And yet, while many leaders are eager to find ways to foster growth-promoting initiatives within their organization, many struggle with creating those conditions that are necessary for supporting a sustainable, thriving workplace environment.

No doubt this is largely due to the disconnect between where most of their efforts are being placed and what’s really required to engage, inspire, and empower employees to become fully committed participants in the shared purpose that defines their organization’s collective efforts.

Indeed, in the past few years, there have been numerous studies which have conclusively shown that organizational growth and success in today’s interconnected world is no longer dependent solely on the various processes and measures we implement in our workplace.

Rather, the key differentiating factor is how well we’re able to demonstrate the connection between the everyday work our employees do and the overarching shared purpose that defines our organization’s raison d’être. That our employees feel compelled to bring their best selves to the work they do because they themselves derive a sense of purpose and meaning through the contributions they make.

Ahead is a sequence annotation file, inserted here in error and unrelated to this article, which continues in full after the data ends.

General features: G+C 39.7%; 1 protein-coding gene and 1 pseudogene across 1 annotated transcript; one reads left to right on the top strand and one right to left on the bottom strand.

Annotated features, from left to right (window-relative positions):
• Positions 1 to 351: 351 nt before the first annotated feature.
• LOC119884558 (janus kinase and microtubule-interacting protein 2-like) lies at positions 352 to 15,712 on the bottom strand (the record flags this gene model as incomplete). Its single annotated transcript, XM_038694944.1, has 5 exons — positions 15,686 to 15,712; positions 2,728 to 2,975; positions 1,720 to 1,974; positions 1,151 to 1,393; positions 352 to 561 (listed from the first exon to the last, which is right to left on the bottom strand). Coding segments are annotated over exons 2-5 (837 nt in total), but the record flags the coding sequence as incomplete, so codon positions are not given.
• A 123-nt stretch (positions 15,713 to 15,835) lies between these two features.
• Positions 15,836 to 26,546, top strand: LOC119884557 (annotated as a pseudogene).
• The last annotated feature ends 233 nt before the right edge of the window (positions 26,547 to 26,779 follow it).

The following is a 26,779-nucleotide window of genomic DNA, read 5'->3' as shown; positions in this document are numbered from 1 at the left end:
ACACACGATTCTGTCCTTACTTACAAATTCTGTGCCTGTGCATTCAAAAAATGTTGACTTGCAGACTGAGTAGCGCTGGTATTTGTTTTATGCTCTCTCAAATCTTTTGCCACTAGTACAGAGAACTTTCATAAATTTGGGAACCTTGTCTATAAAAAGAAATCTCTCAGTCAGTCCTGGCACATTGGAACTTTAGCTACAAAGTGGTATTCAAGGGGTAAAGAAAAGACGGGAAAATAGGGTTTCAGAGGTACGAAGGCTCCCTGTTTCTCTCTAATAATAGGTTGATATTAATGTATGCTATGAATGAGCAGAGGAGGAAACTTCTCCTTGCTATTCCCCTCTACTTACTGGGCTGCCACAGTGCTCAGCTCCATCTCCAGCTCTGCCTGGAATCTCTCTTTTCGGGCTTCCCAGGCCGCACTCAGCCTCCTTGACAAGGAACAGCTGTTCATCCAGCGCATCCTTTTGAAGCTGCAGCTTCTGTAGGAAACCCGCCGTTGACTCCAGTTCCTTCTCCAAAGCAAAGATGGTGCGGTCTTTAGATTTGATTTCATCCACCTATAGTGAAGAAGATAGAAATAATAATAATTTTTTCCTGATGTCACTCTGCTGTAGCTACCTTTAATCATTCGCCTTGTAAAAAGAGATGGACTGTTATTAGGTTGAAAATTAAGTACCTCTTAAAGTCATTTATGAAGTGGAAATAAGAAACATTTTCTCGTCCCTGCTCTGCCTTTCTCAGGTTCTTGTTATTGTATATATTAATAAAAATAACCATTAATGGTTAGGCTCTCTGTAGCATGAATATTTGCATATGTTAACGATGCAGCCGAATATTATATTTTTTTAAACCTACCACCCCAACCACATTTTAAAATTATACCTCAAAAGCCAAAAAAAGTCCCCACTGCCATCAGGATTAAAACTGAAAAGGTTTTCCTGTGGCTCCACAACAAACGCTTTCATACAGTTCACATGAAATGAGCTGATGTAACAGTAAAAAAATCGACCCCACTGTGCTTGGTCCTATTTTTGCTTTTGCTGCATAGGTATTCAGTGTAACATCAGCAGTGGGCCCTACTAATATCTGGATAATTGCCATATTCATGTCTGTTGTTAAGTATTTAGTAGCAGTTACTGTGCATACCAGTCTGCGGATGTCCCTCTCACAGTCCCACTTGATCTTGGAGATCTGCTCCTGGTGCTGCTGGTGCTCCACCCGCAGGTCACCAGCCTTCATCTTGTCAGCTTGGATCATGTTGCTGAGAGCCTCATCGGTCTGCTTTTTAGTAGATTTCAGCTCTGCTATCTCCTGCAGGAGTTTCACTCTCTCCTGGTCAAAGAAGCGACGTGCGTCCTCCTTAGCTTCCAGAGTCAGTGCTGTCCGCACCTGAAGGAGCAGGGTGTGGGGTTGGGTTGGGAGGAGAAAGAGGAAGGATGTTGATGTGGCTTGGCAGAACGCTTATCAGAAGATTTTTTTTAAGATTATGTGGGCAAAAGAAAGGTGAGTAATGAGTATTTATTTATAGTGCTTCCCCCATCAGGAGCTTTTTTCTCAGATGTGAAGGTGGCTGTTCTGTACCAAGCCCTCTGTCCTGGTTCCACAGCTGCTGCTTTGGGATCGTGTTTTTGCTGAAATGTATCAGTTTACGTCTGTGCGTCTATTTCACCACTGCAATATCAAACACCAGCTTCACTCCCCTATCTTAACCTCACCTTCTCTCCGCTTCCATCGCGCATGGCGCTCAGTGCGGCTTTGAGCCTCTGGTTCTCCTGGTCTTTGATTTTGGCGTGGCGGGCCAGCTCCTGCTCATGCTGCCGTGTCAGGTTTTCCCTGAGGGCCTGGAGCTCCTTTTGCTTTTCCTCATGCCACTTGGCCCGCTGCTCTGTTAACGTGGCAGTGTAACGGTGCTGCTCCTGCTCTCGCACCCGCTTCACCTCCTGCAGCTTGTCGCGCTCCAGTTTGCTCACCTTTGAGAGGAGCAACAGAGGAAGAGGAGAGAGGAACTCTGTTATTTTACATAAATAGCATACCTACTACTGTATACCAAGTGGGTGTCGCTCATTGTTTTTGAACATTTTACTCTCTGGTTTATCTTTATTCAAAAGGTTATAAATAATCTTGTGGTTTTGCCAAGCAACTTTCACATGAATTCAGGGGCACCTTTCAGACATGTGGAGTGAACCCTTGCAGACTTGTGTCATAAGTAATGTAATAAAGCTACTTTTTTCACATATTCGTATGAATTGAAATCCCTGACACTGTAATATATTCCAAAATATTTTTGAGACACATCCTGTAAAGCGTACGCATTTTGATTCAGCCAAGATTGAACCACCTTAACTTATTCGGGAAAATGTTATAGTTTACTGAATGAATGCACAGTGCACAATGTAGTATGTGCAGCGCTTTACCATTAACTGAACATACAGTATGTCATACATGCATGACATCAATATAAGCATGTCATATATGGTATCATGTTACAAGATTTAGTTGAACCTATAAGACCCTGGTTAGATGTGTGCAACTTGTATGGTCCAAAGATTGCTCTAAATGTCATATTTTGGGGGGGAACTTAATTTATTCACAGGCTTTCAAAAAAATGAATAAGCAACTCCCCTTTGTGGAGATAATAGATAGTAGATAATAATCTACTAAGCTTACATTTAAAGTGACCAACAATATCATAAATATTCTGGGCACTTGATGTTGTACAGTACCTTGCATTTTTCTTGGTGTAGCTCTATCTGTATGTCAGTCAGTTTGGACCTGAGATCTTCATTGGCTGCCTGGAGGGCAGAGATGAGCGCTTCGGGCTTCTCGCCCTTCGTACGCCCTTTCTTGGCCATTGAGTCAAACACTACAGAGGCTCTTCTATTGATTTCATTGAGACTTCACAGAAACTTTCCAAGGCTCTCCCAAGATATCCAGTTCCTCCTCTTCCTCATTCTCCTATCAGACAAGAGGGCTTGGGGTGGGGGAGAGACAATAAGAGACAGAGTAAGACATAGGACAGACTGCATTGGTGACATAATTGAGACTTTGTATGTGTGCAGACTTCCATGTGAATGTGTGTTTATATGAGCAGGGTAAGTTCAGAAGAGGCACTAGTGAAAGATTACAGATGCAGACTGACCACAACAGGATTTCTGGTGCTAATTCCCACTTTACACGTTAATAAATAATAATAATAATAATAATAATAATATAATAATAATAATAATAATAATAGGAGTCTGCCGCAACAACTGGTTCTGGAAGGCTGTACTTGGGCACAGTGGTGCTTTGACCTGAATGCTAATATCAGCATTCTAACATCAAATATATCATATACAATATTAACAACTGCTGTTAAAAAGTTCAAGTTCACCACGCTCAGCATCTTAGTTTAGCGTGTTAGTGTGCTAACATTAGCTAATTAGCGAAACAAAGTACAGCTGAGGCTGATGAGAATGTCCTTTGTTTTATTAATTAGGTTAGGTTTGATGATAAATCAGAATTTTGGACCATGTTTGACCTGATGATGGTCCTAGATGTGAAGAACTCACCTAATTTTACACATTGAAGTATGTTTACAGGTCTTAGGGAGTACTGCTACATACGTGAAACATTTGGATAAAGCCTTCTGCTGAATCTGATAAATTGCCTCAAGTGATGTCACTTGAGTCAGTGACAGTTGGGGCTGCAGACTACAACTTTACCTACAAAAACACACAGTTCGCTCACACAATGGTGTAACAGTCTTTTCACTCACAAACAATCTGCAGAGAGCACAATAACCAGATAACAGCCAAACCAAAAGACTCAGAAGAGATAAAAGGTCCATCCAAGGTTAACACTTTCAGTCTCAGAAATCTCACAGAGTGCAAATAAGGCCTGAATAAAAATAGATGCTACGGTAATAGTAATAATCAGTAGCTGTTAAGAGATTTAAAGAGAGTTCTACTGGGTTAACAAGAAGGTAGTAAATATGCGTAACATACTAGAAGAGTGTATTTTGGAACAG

Of course, while many of us can understand the value and importance of promoting purpose-lead work to our organization’s success and longevity, the challenge lies in how do we ensure we’re creating such conditions in our workplace, especially when the needs and requirements of our employees can be quite diverse.

To help you address this quandary, I’d like to provide you with a few questions that you can use to ascertain whether your current efforts serve to connect what matters to your employees with what matters to your organization, and thereby create those conditions that are necessary for the long term success and growth of your organization. Click here to continue reading »”The Key To Promoting Organizational Growth And Success”